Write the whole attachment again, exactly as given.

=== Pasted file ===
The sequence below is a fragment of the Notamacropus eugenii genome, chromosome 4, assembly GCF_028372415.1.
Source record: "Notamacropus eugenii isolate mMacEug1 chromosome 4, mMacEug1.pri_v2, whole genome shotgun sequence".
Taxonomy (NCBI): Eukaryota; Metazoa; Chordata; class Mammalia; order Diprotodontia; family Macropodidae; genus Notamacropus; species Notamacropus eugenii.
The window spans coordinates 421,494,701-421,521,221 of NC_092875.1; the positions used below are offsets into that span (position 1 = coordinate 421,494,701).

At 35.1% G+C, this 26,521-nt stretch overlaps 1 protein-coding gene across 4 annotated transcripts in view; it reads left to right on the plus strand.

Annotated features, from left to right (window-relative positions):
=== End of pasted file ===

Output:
The sequence below is a fragment of the Notamacropus eugenii genome, chromosome 4, assembly GCF_028372415.1.
Source record: "Notamacropus eugenii isolate mMacEug1 chromosome 4, mMacEug1.pri_v2, whole genome shotgun sequence".
Taxonomy (NCBI): Eukaryota; Metazoa; Chordata; class Mammalia; order Diprotodontia; family Macropodidae; genus Notamacropus; species Notamacropus eugenii.
The window spans coordinates 421,494,701-421,521,221 of NC_092875.1; the positions used below are offsets into that span (position 1 = coordinate 421,494,701).

At 35.1% G+C, this 26,521-nt stretch overlaps 1 protein-coding gene across 4 annotated transcripts in view; it reads left to right on the plus strand.

Annotated features, from left to right (window-relative positions):